The White House is insulating Obama; thereby leading to domestic and foreign policy blunders.
Edward Luce at the Financial Times has an interesting article about Obamacare’s rocky rollout that opens a window onto Barack Obama’s foreign policy travails. He quotes one of the president’s supporters who works with large health care companies as saying: “I tried to tell people at all levels there would be huge problems and they either didn’t listen or got irritated. The White House was programmed to screen out bad news.”
Similarly, Norman Ornstein, a Washington pundit who is no friend to the administration’s critics, writes that the Obamacare fiasco exemplifies the White House’s “remarkable lack of concern with managing the government.” He sees this failing as “probably the president’s most significant weakness” and chalks it up to a White House teeming with “veterans of Congress and of politics.”
We have heard these refrains before on the foreign policy front. A wide criticism (see here, here and here) running throughout the administration’s first term was that the White House’s policy-making machinery was overly insular, centralized and politicized. A particular charge is that Obama has surrounded himself with a national security inner team, drawn largely from the young staffers in his 2008 presidential campaign, which is not above squelching dissenting views or insulating him from unpalatable news.
Indeed, these points were raised at a press conference which Obama held just before his re-inauguration; even administration supporters acknowledge, as David Rothkopf did earlier this year, that the Obama White House:
“…provides an object lesson in how, when too many staffers have excessive influence, political calculations often trump good policy choices. When an inner circle maintains too tight a stranglehold over the president’s time and attention, too few views come into play.”
This theme is amplified by several former Obama officials. Vali Nasr, who worked on Af-Pak issues in the first term, offers a scathing critique of policy-making in his new book, The Dispensable Nation. According to Nasr, a phalanx of gatekeepers — or as he calls them, a “Berlin Wall of staffers” — operates in the White House, shielding “Obama from any option or idea they did not want him to consider.”
“[Furthermore,] the president had a truly disturbing habit of funneling major foreign-policy decisions through a small cabal of relatively inexperienced White House advisors whose turf was strictly politics. Their primary concern was how any action in Afghanistan or the Middle East would play on the nightly news, or which talking point it would give the Republicans.”
Likewise, Rosa Brooks, who served in the Pentagon’s policy shop in Obama’s first term, has warned that the White House national security apparatus is a “tiny fiefdom” run by a camarilla of “young and untried campaign aides” and “even Cabinet-level officials often struggle to get direct access to the president.” She charged that “dissenting voices are regularly shut out, along with the voices of specialists who could provide valuable information and insights.”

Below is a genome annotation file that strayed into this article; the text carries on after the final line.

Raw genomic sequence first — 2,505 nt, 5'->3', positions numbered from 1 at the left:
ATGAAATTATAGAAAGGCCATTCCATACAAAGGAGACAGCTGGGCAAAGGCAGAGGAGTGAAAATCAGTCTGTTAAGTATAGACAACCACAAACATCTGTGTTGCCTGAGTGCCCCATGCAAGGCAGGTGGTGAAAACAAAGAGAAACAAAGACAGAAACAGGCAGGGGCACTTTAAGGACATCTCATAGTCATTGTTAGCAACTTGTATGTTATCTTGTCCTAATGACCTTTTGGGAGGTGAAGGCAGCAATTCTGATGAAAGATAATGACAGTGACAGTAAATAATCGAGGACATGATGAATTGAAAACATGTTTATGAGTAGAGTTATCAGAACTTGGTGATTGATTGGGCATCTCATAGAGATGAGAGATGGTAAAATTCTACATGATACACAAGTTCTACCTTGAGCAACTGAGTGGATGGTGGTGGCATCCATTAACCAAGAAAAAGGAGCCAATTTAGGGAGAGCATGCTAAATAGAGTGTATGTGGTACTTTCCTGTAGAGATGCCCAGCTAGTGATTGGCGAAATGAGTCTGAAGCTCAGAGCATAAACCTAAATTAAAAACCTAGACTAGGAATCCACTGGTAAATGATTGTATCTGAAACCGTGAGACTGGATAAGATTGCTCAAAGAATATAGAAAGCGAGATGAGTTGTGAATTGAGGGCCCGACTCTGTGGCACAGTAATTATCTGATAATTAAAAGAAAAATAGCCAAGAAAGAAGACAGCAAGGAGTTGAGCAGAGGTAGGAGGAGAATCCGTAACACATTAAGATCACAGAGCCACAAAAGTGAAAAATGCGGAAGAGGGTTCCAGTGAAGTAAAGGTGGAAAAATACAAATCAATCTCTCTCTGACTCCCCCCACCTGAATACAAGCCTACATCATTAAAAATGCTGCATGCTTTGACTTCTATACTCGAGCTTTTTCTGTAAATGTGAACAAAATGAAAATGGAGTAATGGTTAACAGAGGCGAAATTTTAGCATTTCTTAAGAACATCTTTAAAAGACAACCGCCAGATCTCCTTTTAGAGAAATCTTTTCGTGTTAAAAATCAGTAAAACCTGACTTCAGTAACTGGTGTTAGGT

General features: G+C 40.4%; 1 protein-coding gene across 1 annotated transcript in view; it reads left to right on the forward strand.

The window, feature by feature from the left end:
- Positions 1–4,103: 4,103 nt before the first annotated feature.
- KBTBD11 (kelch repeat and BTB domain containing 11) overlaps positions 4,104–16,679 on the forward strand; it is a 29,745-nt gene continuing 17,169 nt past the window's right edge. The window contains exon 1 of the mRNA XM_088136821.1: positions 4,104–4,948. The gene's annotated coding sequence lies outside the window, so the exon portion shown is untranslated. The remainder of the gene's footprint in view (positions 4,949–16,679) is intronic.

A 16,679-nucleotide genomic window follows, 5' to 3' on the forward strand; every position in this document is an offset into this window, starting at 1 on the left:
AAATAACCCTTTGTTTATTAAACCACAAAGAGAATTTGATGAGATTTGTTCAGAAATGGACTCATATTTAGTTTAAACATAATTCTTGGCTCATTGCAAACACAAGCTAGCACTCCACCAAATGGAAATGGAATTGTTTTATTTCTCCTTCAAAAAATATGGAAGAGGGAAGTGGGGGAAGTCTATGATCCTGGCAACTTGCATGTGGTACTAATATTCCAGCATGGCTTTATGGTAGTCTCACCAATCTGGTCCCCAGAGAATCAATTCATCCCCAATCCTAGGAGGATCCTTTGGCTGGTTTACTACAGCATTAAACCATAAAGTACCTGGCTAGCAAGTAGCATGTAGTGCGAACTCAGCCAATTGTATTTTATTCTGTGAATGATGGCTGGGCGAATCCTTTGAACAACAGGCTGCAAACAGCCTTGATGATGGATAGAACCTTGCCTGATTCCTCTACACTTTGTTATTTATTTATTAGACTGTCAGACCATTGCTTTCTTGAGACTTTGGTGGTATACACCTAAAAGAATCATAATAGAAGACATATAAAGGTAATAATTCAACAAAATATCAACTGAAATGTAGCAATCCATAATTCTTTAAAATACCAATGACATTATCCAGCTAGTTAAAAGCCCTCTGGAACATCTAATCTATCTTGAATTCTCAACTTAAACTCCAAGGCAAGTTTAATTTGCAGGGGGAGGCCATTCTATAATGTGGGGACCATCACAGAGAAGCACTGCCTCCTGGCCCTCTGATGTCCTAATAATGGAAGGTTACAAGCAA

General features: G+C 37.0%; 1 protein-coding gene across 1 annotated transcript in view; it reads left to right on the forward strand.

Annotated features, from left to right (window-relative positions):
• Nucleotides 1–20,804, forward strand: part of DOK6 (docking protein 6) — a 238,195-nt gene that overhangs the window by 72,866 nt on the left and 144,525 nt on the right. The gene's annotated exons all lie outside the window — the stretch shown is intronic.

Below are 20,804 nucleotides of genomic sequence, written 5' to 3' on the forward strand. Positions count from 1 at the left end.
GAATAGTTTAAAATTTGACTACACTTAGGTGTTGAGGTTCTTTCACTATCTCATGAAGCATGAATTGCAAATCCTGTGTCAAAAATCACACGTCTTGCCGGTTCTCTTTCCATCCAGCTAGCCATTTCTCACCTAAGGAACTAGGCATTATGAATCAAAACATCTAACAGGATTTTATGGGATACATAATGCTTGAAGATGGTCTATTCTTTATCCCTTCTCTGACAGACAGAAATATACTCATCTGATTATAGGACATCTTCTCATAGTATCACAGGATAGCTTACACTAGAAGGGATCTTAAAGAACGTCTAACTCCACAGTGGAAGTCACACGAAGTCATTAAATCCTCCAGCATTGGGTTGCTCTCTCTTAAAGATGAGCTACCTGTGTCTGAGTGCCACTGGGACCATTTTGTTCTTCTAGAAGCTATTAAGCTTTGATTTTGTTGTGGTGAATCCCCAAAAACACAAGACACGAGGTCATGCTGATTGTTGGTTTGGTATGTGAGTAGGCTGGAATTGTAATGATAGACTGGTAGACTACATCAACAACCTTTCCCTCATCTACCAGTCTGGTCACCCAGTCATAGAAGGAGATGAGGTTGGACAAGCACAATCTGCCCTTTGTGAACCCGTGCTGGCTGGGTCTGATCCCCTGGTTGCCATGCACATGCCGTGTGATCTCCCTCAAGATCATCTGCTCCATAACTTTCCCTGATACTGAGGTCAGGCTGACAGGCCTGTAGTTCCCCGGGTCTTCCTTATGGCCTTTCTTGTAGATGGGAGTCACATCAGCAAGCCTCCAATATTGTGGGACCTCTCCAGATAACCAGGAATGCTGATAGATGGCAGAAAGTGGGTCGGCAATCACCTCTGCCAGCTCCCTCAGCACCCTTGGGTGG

In Brooks’ view, “shallow discussions and poor decisions” are all but guaranteed by the procedural dysfunctions. She recommends that Obama should:
“…create internal ‘red teams,’ tasked with pointing out the dangers and flaws of the policy approaches recommended by his senior staff — and he should require his staff to listen and respond to critics, instead of just repeating administration talking points.”
Finally, on a note that seems prescient, given what we are learning about Obamacare’s disastrous launch, Brooks warned: “Though senior White House officials are good at making policy announcements, mechanisms to actually implement policies are sadly inadequate.”
Earlier this year, reports emerged that the White House was ousting Gen. James N. Mattis as head of the US Central Command, which oversees military operations in the Greater Middle East, in part because he questioned the wisdom of administration policy regarding Iran, Afghanistan and Pakistan.
Commenting on the Mattis affair, Thomas E. Ricks, a defense journalist generally sympathetic to the administration, exclaimed:
“I am at the point where I don’t trust [Obama’s] national security team. They strike me as politicized, defensive and narrow. These are people who will not recognize it when they screw up, and will treat as enemies anyone who tells them they are doing that. And that is how things like Vietnam get repeated. Harsh words, I know. But I am worried.”
Fixing the White House
It is striking that the Obama administration continues to ignore such criticism from former staffers and friendly observers. The New York Times recently reported that the White House carried out a fundamental review of US policy in the Middle East, which in turn laid the basis for Obama’s address to the UN General Assembly in September.
The newspaper quoted Susan E. Rice, the president’s national security advisor, as saying that the review was done “in a very critical and no-holds-barred way.” Disconcertedly, however, it also noted that the exercise was very much an inside job, done by “a tight group that included no one outside of the White House.” One wonders whether Rice noticed the disjunction.
The policymaking flaws now coming to light in the implementation of the president’s signature domestic achievement have long been evident in the foreign policy realm. If he hopes to salvage his remaining years in office, Obama needs to quickly fix his broken White House.
The views expressed in this article are the author’s own and do not necessarily reflect Fair Observer’s editorial policy.
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